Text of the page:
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Changing the Activities Button in GNOME Shell 3.2

In the original version of the GNOME Shell (3.0) it was very easy to alter the text of the Activities button or add an icon by means of a simple GNOME Shell extension. For example, here is the code for a simple GNOME Shell extension that I published shortly after the release of GNOME 3.0 which enables a user to do just that. const St = imports.gi.St; const Main = imports.ui.main; const Panel = imports.ui.panel; const Gettext = imports.gettext.domain(‘gnome-shell’); const _ = Gettext.gettext; function main() { let hotCornerButton = Main.panel.button; let box = new St.BoxLayout({ style_class: ‘activities_box’}); // change the

Patching a GNOME Shell theme

Recently I wished to modify how Looking Glass, the GNOME Shell quasi-debugger and code inspector, was styled (or to use the GNOME Shell vernacular – themed.) I did not particularly like the green phosphorus foreground color and wished to change it to a more pleasing (at least to my eyes) white. I could have simply edited the default theme file, i.e. /usr/share/gnome-shell/theme/gnome-shell.css, but I would have lost such edits if the file was updated when an updated gnome-shell package was installed. Instead, I decided to see if I could write a GNOME Shell extension to achieve what I wanted to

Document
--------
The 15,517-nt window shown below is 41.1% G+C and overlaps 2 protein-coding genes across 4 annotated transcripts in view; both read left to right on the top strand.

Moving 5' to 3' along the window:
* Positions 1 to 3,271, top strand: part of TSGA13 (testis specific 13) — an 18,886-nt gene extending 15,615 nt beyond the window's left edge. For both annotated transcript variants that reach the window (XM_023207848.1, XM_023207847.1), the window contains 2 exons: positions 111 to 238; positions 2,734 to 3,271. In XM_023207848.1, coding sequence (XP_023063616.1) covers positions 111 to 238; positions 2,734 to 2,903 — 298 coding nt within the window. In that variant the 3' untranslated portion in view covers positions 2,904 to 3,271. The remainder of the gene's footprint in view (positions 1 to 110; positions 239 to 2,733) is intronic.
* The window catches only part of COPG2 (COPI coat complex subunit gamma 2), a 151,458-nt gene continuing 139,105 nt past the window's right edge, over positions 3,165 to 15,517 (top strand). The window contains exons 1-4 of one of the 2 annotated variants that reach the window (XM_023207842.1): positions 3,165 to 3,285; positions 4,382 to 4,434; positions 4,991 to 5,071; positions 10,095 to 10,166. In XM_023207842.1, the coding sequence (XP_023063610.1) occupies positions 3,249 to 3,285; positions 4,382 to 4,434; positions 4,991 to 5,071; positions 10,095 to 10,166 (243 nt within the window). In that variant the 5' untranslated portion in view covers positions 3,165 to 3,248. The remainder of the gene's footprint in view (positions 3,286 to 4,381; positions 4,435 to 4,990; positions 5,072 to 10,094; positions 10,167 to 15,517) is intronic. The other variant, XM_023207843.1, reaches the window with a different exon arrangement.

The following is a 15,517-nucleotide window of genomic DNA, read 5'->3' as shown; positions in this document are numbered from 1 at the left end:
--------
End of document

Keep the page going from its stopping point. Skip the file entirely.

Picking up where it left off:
Customizing the GNOME Shell

In this post I will share a modicum of what I have learned to date about customizing the new GNOME 3 Shell. This is based on the GNOME Shell in Fedora 15 Alpha. The good news is that the GNOME Shell is highly configurable. The bad news is that some of this information may become out-of-date quite quickly as the GNOME Shell is still somewhat of a moving target even though it is supposedly close to release. Here is what the GNOME Shell looks like in Fedora 15 Alpha with all updates applied as of March 23rd 2011: By the

GNOME 3 Shell in Fedora 15

The Fedora 15 Alpha release includes a pre-release version of the long-awaited GNOME 3 Shell. After 8 years of use, the GNOME 2 desktop looks jaded and is technically difficult to maintain and work with under the hood. Visually and interactively it no longer competes with other desktops or devices for the hearts and minds of users. The GNOME 3 Shell has a modern visually attractive and easy to use user interface (UI) that is more akin to that of an IPad or a smart mobile phone. It provides the key interface functions like switching windows, listing and launching applications,